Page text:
As much as I love a book list, I love a good trend, too. So I made my own book list to follow the trend. Below is a list of my favorite 13 novels since 1989. Why 1989? Why 13? No particular reasons -- they're just as arbitrary as those other two lists, aren't they? (But picking 1989 did allow me to include my favorite John Irving novel, Owen Meany, so let's go with it.) 

As always, I'm not claiming these are the BEST books of the last 35 years. What I'm claiming is that these are my favorites -- the books that left the greatest impression on me and made the greatest impact on both my reading life and my LIFE-life. Enjoy!

A Brief History of Seven Killings, by Marlon James -- This novel is just brutally violent, but so incredibly magnetically readable, even with dozens of characters, the Jamaican dialect, shifting narrators, shifting loyalties among the characters, and so many other "complications," it's still easy totally immerse yourself in. My friend Mike loves this book so much he has a tattoo of the bird on the cover on his arm, if that's any indication of how good it is. 

White Teeth, by Zadie Smith -- Zadie's 2000 debut was a vibe. Everyone was reading it! I didn't get to it until August 2005, and then I wouldn't shut about it. Also, this novel hooked me on all things Zadie, and I currently sit as a proud Zadie Smith Completist. Also, Zadie is the author of one my favorite but most awkward but totally charming author-meeting-moments ever. At a signing, I was wearing a Marquette basketball T-shirt, and when I got to the front of the line, Zadie goes, "ohhhh, do you play Marquette basketball?" Me, an unathletic 5'9" white guy. I just laughed and told her no, I was only a fan.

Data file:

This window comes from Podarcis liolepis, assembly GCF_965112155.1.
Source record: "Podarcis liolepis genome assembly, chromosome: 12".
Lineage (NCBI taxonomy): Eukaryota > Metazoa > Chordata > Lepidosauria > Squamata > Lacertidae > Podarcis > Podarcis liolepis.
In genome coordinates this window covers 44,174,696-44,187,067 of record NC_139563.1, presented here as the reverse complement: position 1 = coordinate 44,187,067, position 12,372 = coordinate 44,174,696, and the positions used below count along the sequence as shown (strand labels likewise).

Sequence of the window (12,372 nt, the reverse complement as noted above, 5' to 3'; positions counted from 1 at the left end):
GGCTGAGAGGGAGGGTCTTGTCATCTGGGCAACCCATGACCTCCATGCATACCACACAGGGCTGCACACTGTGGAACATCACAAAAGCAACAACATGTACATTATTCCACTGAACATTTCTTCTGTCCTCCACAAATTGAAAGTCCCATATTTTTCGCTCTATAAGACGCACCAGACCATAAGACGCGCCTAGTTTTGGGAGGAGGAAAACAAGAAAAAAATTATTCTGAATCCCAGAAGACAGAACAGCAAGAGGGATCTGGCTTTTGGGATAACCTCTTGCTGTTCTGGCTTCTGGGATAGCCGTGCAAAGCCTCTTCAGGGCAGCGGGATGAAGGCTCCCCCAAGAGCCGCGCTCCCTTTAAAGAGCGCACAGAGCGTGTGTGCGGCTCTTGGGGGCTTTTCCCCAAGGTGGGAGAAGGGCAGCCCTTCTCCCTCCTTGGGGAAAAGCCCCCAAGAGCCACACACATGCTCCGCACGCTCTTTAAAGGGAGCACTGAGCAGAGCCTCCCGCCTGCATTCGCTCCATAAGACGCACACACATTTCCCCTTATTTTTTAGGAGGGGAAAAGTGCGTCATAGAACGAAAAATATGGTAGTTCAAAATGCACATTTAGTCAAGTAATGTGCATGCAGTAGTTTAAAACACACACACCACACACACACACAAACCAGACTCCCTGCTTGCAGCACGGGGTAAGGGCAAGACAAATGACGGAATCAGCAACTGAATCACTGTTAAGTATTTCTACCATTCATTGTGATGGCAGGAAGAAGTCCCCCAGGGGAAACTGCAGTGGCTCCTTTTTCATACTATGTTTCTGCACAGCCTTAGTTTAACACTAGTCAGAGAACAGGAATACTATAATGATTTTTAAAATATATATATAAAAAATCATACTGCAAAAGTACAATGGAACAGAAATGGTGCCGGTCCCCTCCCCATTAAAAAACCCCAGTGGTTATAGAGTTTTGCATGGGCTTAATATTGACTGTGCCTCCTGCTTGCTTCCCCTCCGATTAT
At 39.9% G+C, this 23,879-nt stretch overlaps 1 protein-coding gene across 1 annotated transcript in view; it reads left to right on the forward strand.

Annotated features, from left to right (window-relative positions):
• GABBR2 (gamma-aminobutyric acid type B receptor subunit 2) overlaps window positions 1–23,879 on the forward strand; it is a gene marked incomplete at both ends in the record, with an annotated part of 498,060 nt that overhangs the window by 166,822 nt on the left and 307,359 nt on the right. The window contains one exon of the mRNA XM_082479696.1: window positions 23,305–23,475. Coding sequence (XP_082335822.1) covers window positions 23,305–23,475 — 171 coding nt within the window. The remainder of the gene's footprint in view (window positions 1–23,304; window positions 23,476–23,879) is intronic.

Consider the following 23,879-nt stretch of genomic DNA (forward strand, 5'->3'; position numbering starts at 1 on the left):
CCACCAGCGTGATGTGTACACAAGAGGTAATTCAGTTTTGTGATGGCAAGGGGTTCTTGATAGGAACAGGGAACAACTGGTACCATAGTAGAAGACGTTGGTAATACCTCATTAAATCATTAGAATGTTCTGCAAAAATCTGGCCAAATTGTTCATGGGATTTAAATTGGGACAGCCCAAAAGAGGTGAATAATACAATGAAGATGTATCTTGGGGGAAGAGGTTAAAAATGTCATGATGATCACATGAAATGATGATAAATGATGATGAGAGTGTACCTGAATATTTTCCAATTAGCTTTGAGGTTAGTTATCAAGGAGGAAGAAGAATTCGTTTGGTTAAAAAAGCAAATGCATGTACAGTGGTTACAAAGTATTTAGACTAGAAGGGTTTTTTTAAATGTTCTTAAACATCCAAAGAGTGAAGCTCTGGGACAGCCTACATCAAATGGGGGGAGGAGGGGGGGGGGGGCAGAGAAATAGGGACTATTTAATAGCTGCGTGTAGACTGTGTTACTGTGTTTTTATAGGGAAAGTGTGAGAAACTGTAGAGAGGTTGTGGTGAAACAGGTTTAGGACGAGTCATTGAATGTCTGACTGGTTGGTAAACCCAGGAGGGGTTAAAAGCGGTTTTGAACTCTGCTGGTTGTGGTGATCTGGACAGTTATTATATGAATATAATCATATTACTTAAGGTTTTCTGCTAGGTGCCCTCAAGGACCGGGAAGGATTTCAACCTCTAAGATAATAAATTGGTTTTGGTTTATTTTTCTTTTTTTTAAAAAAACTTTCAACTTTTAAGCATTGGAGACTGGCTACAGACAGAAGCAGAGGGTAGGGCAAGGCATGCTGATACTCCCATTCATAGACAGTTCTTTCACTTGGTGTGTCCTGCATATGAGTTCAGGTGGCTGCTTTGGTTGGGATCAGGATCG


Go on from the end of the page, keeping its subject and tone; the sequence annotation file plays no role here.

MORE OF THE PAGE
The Corrections, by Jonathan Franzen -- The year is 2001, I'd just gotten my first "real" job out of college, which allowed me to get an apartment on my own, as well. I was an absolutely insufferable pretentious 20-something, and I was still sure I was eventually destined for literary greatness. I grew an extremely regrettable goatee and started frequenting arty coffeeshops to read and sometimes write. I mention this sad anecdote because The Corrections was the book that kicked off this trend for me. Peripheral events aside, I really loved the book (and still do) and started trying to write like Franzen. Which I couldn't do and still can't and I'm not sure I want to. 

Americanah, by Chimamanda Ngozi Adichie -- I read this in 2013, not too long after it initially came out, and it was one of those amazing reading experiences -- one of those we always quest after as readers -- that cracked the world wide open for me. They say reading books imbues readers with empathy, and that's what this book did for me. I didn't know what I didn't know about race before reading this.

Infinite Jest, by David Foster Wallace -- The sky is blue, water is wet, and I'm a GenX white guy who loves David Foster Wallace. 😎 I actually didn't read Infinite Jest, though, until 2008 after DFW had committed suicide, which probably made for a vastly different reading experience than if I'd read before I knew all about his battle with depression. I've been meaning for years to do a reread. Anyone want to join me?

The History of Love, by Nicole Krauss -- Not to get all mushy, but I read this in May 2016 when my now-wife and I had first started dating when I was feeling all the warm and fuzzies of new love. This book is an example of a reading experience that arrived at EXACTLY the right time. It's not even really a love story, but it does have some of the most profound and thought-provoking passages about love and art and what it means to live.